Much like the Japanese, it would seem that the Koreans love their shopping and the country certainly has a good assortment of over-the-top department stores.  Usually they are 8 to 10 story affairs with a built-in grocery store and food court (basement), many levels of shopping (middle), and then a floor or two of fine dining (top).

On our second day we took the subway downtown to check out some of the sights.  I bought some seaweed rolls with pickled veggies to have for breakfast and we grabbed a bench just outside one of the major department stores.  As I was chomping down on my food we watched the growing mass of people eagerly awaiting the 10AM opening.  Eventually, two white-gloved employees from the store wheeled out a cart with fresh OJ, cookies and coffee to give away to the waiting horde.  What it a promotion?  I suspect not, probably just business as usually in a country that highly values customer service.  Free OJ to go with my seaweed!

Namdaemun Market
Namdaemun Market

A little later we stumbled upon the changing-of-the-guard ceremony at Deoksungung Palace so we popped in for a quick look around.   There were a number of traditional Korean buildings as well as a couple western-inspired structures that were built around the turn of the century.  There is also supposed to be a very nice art museum on the palace grounds, however, we had a lunch reservation we had to make.

Changing of the guard at Deoksugung Palace
Changing of the guard at Deoksugung Palace

Amy had read about a small obscure restaurant in Seoul that specializes in “Buddhist temple cuisine.”  Thanks to another blogger’s thorough description we had no problems finding Gamrodang which is very impressively hidden down a series of winding alleyways.  We selected their cheapest meal option, an 11-course meal which cost about $25 per person.  Each course was rather small but we were decidedly stuffed by the time we left almost two hours later!  The food was excellent and there were all sorts of strange ingredients I had never tried before.  Bamboo salt is one of the stranger things I have tasted!  Below is a listing of the courses.

  • White lotus leaf tea
  • Cabbage kimchi with cactus
  • Germinated brown rice porridge with pine mushroom
  • Salad with herb sauce
  • Grilled pine mushroom, grilled lotus root, grilled yam with pine needles + bamboo salt
  • Fried tofu with hot pepper paste
  • Vegetables wrapped in rice pancake
  • Assorted pancakes with vegetables + glasswort sauce
  • Spicy wild lanceolate root and pear with mustard sauce
  • Rice and cereals, Bean-paste stew with dried cabbage, wild greens and korean pickles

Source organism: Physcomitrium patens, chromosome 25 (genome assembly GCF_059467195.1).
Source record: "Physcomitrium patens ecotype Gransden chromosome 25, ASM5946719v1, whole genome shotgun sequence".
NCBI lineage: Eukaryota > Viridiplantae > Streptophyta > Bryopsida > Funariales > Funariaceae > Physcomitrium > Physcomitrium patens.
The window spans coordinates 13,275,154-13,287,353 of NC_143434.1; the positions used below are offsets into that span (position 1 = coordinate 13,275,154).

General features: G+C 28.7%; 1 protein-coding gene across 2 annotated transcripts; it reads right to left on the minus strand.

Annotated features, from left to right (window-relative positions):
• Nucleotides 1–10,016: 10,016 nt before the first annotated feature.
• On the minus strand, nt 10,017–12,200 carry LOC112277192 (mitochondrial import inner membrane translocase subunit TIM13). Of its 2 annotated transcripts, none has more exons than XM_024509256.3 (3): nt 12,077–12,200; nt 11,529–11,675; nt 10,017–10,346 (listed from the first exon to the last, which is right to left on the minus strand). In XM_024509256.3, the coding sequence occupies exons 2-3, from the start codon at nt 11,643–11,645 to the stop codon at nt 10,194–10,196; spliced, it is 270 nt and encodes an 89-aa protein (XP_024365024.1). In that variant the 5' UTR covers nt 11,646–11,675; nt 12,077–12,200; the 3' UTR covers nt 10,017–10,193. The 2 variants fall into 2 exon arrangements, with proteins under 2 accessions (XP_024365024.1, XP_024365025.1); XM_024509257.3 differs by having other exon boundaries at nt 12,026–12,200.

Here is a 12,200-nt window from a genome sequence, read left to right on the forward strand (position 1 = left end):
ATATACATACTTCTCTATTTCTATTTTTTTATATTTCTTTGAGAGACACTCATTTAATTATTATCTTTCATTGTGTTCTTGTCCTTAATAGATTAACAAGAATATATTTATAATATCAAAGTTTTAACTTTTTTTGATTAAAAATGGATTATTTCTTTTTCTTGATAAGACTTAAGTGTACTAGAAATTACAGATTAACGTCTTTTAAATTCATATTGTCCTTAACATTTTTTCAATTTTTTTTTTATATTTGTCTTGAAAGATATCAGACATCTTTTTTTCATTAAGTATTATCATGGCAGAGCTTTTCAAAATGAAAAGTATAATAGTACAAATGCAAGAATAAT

• Dessert-rice nectar, Acacia with honey wrapped in millet pancake, Ginger cookie
11-course vegetarian temple meal at Gamrodang
11-course vegetarian temple meal at Gamrodang

On our third day in Seoul we visited Changdeokgung, a 15th century palace which is famous for it’s huge Secret Garden.  The garden can only be visited by guided tour and we followed advice in the guidebooks and reserved tickets in advance.  So far on this trip we have been very lucky with weather but that can’t be said for our morning in the Secret Garden.  Because of the rain we finally caved and bought umbrellas from a vendor in front of the palace.  No doubt he went home that day with a huge load of won!

The Royal Library in the Secret Garden at Changdeokgung
The Royal Library in the Secret Garden at Changdeokgung

The garden was quite nice although it was much different from what I was expecting.  Unlike a Japanese garden it was less landscaped and felt more like a natural growth of the forest.  The most notable structure inside of the garden is the Royal Library which looks out over a pond.  Pity about the rain because I am sure the garden is all the most impressive when the weather is good.  Either way, the garden is a nice change from the big city just over the wall.

After the garden we took the subway back to the hostel to grab our bags.  We decided to grab one more round of cold drinks at a convenience store before we headed off to the airport.  As always I scoured the shelf looking for the strangest thing I could find.  Eventually, I came across a bottle whose only English read “oriental raisin water.”  I thought that sounded promising so I threw down some won and made off with it.  It tasted nothing of raisins, grapes, or fruit for that matter.  The liquid was clear and light brown similar to tea.  After asking Amy for her opinion we concluded that it tasted like water that had been infused with the flavor of Rice Krispies.  I love how weird Asia can be!